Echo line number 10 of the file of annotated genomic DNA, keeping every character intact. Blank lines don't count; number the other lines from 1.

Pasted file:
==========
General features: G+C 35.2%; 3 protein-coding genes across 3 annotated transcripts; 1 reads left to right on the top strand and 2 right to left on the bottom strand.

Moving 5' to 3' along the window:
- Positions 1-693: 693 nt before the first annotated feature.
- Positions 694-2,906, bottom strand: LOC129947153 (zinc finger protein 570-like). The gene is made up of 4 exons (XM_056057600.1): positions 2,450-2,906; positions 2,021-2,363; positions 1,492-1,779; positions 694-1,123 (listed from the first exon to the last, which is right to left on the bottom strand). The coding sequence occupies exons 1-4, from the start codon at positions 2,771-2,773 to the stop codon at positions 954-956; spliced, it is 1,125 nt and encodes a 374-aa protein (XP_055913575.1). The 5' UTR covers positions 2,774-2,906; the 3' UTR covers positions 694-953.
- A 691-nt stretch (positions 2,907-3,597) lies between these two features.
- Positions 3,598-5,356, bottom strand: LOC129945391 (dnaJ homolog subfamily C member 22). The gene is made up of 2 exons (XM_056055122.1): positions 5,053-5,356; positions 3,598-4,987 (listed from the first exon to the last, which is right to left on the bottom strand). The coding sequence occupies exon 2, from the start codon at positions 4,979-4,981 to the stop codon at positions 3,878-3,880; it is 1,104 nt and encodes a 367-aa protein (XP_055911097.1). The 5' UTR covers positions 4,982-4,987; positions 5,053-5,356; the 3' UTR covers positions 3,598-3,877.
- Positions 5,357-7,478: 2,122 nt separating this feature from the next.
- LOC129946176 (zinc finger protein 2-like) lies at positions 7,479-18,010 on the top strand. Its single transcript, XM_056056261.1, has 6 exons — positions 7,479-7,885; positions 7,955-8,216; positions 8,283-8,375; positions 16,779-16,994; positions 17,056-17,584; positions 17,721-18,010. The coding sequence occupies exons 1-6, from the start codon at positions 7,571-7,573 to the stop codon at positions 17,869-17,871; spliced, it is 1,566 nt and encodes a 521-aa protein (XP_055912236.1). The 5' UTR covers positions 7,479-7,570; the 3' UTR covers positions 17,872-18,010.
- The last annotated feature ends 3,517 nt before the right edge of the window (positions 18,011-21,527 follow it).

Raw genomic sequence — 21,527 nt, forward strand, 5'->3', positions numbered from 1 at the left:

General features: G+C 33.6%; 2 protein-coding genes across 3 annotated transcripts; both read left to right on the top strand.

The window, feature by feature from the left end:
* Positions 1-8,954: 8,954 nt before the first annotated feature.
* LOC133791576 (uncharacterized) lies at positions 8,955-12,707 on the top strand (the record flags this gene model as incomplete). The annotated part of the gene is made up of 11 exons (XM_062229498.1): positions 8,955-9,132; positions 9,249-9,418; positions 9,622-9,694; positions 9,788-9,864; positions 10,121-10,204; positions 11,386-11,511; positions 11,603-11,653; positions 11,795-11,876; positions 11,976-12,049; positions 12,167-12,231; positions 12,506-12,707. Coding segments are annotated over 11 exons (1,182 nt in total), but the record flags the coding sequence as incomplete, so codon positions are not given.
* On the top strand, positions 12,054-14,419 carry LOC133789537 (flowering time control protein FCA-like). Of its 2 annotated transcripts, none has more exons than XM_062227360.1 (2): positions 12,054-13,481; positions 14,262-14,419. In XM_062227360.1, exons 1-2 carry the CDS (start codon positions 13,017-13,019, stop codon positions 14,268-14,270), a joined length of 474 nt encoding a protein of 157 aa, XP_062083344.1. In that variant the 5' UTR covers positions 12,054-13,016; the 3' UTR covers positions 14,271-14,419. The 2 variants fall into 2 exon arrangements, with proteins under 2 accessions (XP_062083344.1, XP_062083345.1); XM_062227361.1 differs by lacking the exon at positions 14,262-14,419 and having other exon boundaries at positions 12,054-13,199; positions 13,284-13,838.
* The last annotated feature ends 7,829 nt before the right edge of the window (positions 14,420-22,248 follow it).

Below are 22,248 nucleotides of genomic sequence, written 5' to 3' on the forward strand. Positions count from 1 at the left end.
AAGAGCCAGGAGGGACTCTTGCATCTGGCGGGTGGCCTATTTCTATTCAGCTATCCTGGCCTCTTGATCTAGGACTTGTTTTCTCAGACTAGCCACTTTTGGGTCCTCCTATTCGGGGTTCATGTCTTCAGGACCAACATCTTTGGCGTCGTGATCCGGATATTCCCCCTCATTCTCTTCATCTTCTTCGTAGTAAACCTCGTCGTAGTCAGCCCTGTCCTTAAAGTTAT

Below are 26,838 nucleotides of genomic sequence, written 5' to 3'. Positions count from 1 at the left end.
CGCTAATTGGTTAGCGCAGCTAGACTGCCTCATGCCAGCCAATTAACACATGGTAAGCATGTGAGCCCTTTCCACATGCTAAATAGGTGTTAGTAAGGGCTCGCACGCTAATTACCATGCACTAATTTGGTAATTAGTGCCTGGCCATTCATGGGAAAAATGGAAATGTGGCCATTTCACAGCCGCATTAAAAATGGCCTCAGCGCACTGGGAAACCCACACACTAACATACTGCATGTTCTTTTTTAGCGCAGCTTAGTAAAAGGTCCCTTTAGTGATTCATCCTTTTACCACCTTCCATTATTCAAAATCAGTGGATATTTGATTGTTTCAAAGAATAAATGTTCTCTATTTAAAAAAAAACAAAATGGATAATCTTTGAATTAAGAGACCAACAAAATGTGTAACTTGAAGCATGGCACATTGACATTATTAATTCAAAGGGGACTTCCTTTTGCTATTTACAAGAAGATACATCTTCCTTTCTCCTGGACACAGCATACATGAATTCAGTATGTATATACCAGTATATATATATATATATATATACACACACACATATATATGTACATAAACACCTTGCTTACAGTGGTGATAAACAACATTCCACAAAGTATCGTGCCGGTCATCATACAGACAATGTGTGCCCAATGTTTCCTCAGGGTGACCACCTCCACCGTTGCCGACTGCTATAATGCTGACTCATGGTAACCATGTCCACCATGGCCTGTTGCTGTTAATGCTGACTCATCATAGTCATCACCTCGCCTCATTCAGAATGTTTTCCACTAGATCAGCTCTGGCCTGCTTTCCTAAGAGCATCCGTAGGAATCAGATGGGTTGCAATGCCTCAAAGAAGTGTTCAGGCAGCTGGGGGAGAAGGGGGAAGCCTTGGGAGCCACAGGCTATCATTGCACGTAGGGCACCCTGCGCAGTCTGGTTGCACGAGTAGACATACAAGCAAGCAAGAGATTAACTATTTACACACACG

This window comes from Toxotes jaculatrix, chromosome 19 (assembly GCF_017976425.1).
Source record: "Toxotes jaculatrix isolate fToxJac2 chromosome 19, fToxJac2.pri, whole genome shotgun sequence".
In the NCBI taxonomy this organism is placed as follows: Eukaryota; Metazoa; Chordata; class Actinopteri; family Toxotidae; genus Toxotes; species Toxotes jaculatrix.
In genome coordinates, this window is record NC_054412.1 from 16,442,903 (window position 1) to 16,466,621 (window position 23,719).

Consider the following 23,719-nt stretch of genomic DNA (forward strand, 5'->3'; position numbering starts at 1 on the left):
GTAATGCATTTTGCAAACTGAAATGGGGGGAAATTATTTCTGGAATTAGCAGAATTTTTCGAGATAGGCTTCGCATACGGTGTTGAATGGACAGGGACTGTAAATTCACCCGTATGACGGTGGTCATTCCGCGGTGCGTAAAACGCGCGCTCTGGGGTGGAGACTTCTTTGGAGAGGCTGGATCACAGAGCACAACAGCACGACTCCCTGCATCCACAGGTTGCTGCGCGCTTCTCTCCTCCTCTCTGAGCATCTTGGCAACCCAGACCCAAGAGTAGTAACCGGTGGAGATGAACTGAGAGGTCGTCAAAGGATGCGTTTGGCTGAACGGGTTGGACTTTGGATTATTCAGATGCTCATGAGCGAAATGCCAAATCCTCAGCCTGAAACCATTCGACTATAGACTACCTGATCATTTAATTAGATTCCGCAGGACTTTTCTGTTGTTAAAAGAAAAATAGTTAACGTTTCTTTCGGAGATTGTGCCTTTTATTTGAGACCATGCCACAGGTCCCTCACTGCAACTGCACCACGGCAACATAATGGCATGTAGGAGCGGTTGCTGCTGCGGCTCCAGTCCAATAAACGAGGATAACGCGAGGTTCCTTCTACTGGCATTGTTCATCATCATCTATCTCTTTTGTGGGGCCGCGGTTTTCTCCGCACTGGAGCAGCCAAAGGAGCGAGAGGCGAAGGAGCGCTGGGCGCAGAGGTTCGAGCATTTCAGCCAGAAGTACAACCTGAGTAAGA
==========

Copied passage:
Raw genomic sequence — 21,527 nt, forward strand, 5'->3', positions numbered from 1 at the left: